That’s why even I was a little surprised when, sitting in a conference room at The Loft, he said this to me.

In about a month or so, I’m moving to Madison.”

Sure, Madison is the home of a brainy university and a major healthcare customer that also happens to be known for spinning out lots of health IT talent. But Wes? Leaving Delaware?

At, we’ve done for years this semi-regular feature called Exit Interview. It’s a simple profile of a technologist or entrepreneur who is leaving for somewhere else. We ask why, put it in context and try to better understand the perception of a place.

And nothing we’ve done has ever as consistently gotten people angry with us than our doing those Exit Interviews.

Because each one stings.

Sure, people leave cities all the time. There’s always been a natural flow of people. But whenever any small community is growing, trying to raise its standards and get more serious to do better work, it depends so much on the early leaders. The trailblazers, people who give up that exploration to dig in and connect the dots and make something special there. People like Wes.

When someone leaves, it’s tears at the fabric of the community.

Years on, well, there’s less angst when someone leaves. There are more hands on the steering wheel. But Wes? In Delaware? Can’t we keep him at home?

“I hit a point working here at the coIN Loft where I realized, if I wanted to see startup activity happen, like, I hadn’t built a startup, so how could I tell people what I think it could be?” he said.

So now he’s doing what he thinks he has to do to get that done. Richard Florida isn’t so worried about this. He says this is the shakeup of the mobile workforce.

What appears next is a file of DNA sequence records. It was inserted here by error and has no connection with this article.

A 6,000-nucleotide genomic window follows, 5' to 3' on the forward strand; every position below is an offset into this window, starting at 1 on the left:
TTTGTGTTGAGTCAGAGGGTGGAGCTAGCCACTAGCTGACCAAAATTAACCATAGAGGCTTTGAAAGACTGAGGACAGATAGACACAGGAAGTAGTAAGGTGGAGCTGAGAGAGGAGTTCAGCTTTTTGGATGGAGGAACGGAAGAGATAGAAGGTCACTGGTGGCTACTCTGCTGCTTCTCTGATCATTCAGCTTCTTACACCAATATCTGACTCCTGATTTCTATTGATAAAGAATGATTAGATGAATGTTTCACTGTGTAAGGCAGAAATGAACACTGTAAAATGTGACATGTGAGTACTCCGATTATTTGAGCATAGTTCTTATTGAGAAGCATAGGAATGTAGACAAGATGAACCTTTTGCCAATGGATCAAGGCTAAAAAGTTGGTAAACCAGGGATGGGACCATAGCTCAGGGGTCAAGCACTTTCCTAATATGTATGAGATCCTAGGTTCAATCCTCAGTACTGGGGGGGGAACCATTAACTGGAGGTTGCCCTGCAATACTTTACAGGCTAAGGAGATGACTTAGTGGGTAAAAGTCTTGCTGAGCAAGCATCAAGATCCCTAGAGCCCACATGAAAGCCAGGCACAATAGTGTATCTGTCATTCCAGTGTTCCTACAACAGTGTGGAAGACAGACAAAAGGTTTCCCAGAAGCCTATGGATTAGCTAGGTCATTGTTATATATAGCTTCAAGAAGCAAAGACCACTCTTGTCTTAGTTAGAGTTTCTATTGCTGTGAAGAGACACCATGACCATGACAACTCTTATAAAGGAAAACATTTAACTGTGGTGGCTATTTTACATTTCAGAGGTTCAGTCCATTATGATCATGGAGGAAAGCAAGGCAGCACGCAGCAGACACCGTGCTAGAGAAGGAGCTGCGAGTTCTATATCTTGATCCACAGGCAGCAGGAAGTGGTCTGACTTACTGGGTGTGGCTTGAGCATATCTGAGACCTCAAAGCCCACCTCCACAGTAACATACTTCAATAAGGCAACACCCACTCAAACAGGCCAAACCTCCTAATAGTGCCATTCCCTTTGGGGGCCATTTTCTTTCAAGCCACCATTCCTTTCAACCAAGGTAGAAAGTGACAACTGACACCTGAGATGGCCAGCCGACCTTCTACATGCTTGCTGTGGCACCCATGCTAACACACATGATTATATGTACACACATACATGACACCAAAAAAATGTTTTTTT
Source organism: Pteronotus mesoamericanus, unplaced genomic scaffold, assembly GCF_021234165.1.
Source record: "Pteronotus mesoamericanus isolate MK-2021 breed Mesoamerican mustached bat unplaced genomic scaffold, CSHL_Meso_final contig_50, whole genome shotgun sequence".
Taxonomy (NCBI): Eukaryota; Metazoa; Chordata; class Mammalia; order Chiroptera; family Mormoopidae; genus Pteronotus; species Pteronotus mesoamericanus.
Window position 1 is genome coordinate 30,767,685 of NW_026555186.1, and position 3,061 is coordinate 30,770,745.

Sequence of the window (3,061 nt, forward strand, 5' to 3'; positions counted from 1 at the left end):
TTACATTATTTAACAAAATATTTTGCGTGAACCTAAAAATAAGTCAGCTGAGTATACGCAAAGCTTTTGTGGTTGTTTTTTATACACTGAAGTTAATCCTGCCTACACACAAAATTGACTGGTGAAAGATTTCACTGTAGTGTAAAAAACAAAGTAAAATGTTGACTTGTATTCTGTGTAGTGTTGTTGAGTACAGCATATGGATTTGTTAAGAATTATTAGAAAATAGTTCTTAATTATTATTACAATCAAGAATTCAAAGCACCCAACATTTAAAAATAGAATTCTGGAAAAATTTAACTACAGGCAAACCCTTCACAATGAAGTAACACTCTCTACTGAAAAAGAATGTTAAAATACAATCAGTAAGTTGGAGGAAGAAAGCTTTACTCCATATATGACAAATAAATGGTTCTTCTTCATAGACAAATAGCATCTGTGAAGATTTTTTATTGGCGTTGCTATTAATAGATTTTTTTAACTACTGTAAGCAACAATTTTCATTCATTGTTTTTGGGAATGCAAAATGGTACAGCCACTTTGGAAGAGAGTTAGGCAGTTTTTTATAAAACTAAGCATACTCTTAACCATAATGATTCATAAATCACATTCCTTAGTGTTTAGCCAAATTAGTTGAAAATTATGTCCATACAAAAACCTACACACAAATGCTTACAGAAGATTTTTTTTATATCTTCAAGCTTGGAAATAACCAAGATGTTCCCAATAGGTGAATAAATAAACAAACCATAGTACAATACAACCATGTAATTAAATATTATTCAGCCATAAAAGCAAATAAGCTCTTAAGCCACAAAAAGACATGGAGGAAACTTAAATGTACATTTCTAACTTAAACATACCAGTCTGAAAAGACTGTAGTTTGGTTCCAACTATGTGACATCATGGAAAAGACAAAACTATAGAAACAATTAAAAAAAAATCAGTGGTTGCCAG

“I really think for the entrepreneur, it’s a really a question of do you want to go to a place that’s emerging, do you want to go to a place that’s done?” Florida said. “I’ve always called this, ‘Who’s your city?’ You have to make the best decision for you. And I think that really depends on what you want to take on and what you want to achieve.”

So when you can build a business or have a career anywhere, the focus for civic leaders is now about building the best community for those people you want to attract.

So don’t fault someone for leaving. Thank them for what they’ve done for a place and only ask that they spread the good word of your community elsewhere.

“Madison is just a good place for me as a person,” said Wes Garnett.

Which got me thinking:

We don’t choose a place to live. We choose a time and a place to live.

Maybe Wilmington in 2013 was right for Wes and Madison in 2015 is also right for Wes. Maybe it’s Philadelphia in 2015 and Chicago in 2020. If Brooklyn in 1998 was right for you, maybe Baltimore in 2015 is your jam.

No one should ever make you to feel badly about where you want to live. We’ve worked so hard to create the mobility we’re only now beginning to experience — in work and life. The only work worth doing is making the best version of wherever you live, even if that might just mean it’ll be better for someone other than you.

“I don’t want people to get discouraged that someone that they thought was a representative of the tech community is leaving the tech community,” said Garnett. “I wouldn’t describe it as leaving, I’d describe it as replanting in different soil so that the nutrients that come out of the venture can actually feed the thing that I care about the most.”

Companies: Kurbi /